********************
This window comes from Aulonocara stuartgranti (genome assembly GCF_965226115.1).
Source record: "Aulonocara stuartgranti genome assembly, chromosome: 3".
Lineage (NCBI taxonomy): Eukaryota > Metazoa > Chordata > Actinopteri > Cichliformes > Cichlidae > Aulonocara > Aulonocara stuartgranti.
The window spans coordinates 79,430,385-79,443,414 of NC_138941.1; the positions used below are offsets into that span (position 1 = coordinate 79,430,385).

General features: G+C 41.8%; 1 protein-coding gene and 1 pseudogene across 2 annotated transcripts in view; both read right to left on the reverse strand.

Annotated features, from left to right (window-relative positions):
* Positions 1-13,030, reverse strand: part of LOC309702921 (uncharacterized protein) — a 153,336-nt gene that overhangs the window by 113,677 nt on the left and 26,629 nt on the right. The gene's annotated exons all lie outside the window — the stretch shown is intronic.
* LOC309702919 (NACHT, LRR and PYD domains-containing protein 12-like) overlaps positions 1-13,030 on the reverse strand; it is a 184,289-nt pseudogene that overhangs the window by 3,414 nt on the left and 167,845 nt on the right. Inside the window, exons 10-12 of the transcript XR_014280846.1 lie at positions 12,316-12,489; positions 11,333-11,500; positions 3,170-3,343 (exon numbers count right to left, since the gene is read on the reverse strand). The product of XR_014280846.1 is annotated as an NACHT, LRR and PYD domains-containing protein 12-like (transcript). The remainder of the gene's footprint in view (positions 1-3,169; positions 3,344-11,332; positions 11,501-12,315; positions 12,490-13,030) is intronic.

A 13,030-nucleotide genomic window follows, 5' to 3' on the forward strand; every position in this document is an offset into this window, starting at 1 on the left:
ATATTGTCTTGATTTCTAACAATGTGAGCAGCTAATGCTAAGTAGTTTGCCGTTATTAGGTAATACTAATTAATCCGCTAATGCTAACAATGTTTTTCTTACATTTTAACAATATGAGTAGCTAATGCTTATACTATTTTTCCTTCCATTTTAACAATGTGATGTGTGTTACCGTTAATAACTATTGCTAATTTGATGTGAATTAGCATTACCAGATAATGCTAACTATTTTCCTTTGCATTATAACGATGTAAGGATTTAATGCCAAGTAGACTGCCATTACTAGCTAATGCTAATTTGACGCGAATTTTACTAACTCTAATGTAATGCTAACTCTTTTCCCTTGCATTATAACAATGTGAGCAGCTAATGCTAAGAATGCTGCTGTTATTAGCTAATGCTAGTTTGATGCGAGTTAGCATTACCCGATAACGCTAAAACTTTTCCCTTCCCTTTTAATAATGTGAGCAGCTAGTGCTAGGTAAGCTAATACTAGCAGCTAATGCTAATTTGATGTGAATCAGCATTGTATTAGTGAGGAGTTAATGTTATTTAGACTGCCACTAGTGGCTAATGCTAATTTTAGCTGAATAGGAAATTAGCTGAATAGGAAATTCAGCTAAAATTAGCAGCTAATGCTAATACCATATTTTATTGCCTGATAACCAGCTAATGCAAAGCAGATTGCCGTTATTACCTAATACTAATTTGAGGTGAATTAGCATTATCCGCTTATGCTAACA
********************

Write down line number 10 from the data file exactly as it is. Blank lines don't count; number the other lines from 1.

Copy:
ATATTGTCTTGATTTCTAACAATGTGAGCAGCTAATGCTAAGTAGTTTGCCGTTATTAGGTAATACTAATTAATCCGCTAATGCTAACAATGTTTTTCTTACATTTTAACAATATGAGTAGCTAATGCTTATACTATTTTTCCTTCCATTTTAACAATGTGATGTGTGTTACCGTTAATAACTATTGCTAATTTGATGTGAATTAGCATTACCAGATAATGCTAACTATTTTCCTTTGCATTATAACGATGTAAGGATTTAATGCCAAGTAGACTGCCATTACTAGCTAATGCTAATTTGACGCGAATTTTACTAACTCTAATGTAATGCTAACTCTTTTCCCTTGCATTATAACAATGTGAGCAGCTAATGCTAAGAATGCTGCTGTTATTAGCTAATGCTAGTTTGATGCGAGTTAGCATTACCCGATAACGCTAAAACTTTTCCCTTCCCTTTTAATAATGTGAGCAGCTAGTGCTAGGTAAGCTAATACTAGCAGCTAATGCTAATTTGATGTGAATCAGCATTGTATTAGTGAGGAGTTAATGTTATTTAGACTGCCACTAGTGGCTAATGCTAATTTTAGCTGAATAGGAAATTAGCTGAATAGGAAATTCAGCTAAAATTAGCAGCTAATGCTAATACCATATTTTATTGCCTGATAACCAGCTAATGCAAAGCAGATTGCCGTTATTACCTAATACTAATTTGAGGTGAATTAGCATTATCCGCTTATGCTAACA